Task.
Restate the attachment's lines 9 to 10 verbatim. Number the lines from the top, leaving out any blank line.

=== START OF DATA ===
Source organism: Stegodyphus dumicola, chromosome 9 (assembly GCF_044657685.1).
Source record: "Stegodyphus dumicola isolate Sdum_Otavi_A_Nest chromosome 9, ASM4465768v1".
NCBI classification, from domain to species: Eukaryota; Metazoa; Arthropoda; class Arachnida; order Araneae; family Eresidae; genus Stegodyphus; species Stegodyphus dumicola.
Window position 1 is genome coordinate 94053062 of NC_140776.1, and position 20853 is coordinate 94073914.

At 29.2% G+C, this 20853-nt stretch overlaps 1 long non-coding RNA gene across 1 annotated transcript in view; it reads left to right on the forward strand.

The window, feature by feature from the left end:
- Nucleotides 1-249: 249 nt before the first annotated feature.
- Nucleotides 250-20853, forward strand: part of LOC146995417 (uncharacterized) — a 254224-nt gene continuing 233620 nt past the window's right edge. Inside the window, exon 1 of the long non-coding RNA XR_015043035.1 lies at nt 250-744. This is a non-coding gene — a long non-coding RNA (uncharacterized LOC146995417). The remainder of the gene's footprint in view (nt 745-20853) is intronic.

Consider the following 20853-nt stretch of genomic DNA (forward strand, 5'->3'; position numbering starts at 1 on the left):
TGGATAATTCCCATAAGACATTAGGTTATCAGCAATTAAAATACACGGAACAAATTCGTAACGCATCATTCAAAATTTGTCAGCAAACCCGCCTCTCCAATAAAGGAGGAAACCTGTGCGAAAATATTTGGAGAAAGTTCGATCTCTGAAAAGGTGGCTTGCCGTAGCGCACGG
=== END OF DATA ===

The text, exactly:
Consider the following 20853-nt stretch of genomic DNA (forward strand, 5'->3'; position numbering starts at 1 on the left):
TGGATAATTCCCATAAGACATTAGGTTATCAGCAATTAAAATACACGGAACAAATTCGTAACGCATCATTCAAAATTTGTCAGCAAACCCGCCTCTCCAATAAAGGAGGAAACCTGTGCGAAAATATTTGGAGAAAGTTCGATCTCTGAAAAGGTGGCTTGCCGTAGCGCACGG